We continue our evaluation of the Kansas City Chiefs roster by going back to the defensive side of the ball to look at Eric Berry.
The #5 overall pick came into the season with very high expectations from Chiefs Nation. As early as the preseason it was obvious that Berry had all the tools to be a very special player. He seemed to be all over the field, almost as if he was going at a different speed than everyone else.
The season began and the early reviews for Berry were mixed. He would be playing very well at one moment but then the next he would be making classic rookie mistakes. Berry seemed to excel in his run defense but his pass coverage left a lot to be desired. In the first quarter of the season Berry was burned in coverage on more than one occasion and his mistakes were reflected in his early season grades at Pro Football Focus.
As the season wore on, however, Berry seemed to settle down and he was making the highlights more often for making plays than making mistakes. When it was all said and done, Berry finished the season with 92 tackles, four interceptions, one forced fumble, two sacks and a TD. The rookie defended nine passes and racked up 102 interception return yards. Berry ended his season with a trip to the Pro Bowl.
Now that we’ve got the basics out of the way, let’s go deeper with Pro Football Focus.
TD’s Given Up: 7
Berry tied two other safeties for first in the league in TD’s given up. That is to say, in PFF’s estimation, teams scored seven TD’s when throwing into Berry’s coverage. While that doesn’t sound good, I decided to go through Berry’s games to see if he really did get better in pass coverage throughout the season.
Here is what I found:
-2 TD’s against Berry came in his first ever pro game against the Chargers on Monday Night Football. Berry was abused in this game. The Chargers threw on him three times. Each ball was caught for a total of 73 yards and two touchdowns.
-1 TD against Berry came in his second ever NFL game against the Cleveland Browns. Again Berry was targeted three times and again Berry allowed all three balls to be caught for 117 yards. One of those catches went for 65 yards.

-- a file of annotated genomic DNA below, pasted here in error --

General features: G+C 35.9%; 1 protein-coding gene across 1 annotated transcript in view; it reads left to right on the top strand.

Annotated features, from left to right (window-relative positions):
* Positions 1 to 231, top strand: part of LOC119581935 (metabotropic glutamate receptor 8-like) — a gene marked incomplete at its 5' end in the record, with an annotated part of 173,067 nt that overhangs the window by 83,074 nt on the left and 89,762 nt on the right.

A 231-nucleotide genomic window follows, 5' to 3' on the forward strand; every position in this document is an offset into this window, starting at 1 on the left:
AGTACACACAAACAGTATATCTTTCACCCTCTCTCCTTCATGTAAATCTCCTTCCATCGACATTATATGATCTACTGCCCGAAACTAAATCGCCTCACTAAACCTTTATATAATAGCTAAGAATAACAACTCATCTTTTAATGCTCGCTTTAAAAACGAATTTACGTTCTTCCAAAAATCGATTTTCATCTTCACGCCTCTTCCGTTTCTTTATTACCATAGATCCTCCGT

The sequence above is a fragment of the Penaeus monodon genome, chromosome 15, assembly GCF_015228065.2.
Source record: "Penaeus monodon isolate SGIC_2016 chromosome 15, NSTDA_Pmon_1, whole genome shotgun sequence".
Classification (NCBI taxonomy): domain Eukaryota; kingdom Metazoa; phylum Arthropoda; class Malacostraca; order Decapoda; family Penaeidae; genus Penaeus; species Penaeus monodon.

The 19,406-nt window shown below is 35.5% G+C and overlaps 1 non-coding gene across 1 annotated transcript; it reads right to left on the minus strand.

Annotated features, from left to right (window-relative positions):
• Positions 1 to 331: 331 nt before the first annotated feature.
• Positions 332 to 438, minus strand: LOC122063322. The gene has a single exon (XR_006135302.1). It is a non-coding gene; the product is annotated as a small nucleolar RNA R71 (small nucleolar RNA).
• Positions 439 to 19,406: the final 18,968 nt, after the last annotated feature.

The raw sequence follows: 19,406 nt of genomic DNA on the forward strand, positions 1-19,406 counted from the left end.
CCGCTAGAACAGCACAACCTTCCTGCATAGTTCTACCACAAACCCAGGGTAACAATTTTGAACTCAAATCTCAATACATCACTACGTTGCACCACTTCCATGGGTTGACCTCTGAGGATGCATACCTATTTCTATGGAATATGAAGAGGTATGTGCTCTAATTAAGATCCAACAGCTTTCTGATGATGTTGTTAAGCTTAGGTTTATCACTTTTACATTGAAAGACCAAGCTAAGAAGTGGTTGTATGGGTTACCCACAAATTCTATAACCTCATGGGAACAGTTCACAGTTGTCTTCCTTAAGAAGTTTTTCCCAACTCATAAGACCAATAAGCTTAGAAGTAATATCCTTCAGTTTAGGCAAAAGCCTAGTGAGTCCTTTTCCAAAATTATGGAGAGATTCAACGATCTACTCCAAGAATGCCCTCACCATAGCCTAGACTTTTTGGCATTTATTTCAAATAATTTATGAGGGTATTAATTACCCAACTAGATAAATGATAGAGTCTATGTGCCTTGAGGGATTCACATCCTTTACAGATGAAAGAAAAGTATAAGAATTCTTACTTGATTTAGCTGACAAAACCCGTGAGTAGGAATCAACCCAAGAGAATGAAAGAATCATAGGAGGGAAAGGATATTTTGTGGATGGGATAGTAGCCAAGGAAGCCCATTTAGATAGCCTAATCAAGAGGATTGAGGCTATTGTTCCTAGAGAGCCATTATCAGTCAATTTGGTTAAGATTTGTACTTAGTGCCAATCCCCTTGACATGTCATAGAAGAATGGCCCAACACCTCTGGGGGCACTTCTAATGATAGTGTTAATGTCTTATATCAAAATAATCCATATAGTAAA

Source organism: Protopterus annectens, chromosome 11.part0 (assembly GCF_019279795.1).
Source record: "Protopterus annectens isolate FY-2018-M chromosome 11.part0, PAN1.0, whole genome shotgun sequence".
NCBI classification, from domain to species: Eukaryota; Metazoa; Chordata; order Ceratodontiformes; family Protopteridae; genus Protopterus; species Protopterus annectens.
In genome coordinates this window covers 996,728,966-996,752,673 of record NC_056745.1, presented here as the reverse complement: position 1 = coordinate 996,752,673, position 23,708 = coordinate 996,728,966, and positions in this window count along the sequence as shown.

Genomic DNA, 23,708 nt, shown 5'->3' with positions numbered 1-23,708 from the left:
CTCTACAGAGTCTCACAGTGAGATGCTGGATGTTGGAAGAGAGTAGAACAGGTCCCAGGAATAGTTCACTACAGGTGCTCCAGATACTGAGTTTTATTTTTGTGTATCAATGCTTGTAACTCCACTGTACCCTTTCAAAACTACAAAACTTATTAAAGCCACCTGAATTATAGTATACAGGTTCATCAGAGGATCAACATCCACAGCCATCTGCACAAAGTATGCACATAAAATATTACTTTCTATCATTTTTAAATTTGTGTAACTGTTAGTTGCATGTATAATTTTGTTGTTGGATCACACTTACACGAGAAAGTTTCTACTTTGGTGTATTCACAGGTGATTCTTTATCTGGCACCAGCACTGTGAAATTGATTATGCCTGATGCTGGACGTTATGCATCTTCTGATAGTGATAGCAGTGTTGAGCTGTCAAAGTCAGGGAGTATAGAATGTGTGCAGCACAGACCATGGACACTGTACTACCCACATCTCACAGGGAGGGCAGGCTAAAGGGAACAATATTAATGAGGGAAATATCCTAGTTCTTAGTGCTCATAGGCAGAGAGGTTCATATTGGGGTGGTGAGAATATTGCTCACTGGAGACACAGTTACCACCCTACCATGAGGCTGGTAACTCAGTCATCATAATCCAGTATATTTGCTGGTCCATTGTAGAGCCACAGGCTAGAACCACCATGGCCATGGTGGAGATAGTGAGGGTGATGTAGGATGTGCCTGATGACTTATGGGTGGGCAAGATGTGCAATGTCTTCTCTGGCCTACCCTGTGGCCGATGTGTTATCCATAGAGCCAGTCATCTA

-In his third game against the 49ers Berry was not targeted. He played every defensive snap and was in a coverage situation 44 times.
-The Indianapolis game was a fine performance from Berry. He was targeted twice and gave up one catch and no TD’s.
-2 TD’s against Berry came in the Houston Texans game. He was targeted three times for 33 yards and the two TD’s. All three balls were caught.
-1 TD was scored on Berry in the Jacksonville game. Berry was targeted three times, allowing one catch for a nine yard TD to Mike Sims-Walker. This is also the game where Berry recorded his first NFL interception.
-In the Buffalo game, Berry was targeted five times, allowing three catches for 29 yards. Berry also recorded his 2nd pick of the season.
-In the Oakland game, Berry was targeted two times giving up zero catches.
-In the Denver contest, a game where the Chiefs secondary couldn’t cover anyone, Berry was targeted three times, allowing three catches for 26 yards but no touchdowns.
-In the Cardinals game Berry was targeted two times, allowing one catch for 24 yards while covering Larry Fitzgerald. Can’t blame him too much for that one.
-Against the Seahawks Berry was targeted twice, allowing one catch for 10 yards.
-In the second Denver game Berry was targeted twice and he defended both passes. He was covering Pro Bowl WR Brandon Lloyd on both occasions.
-In the second San Diego game the Chiefs got spanked but it wasn’t because of Eric Berry. Philip Rivers embarrassed Berry in his pro debut but this time it was Berry getting the better of Rivers. Berry was targeted three times, allowing only one catch of 10 yards to Vincent Jackson. The other time Rivers tried to throw to Jackson Berry picked him off. He also defended a pass intended for Malcom Floyd.
-Berry shined against fellow rookie Sam Bradford when the Chiefs went to St. Louis to face the Rams. Bradford foolishly targeted Berry seven times. Berry allowed only three catches for 18 yards.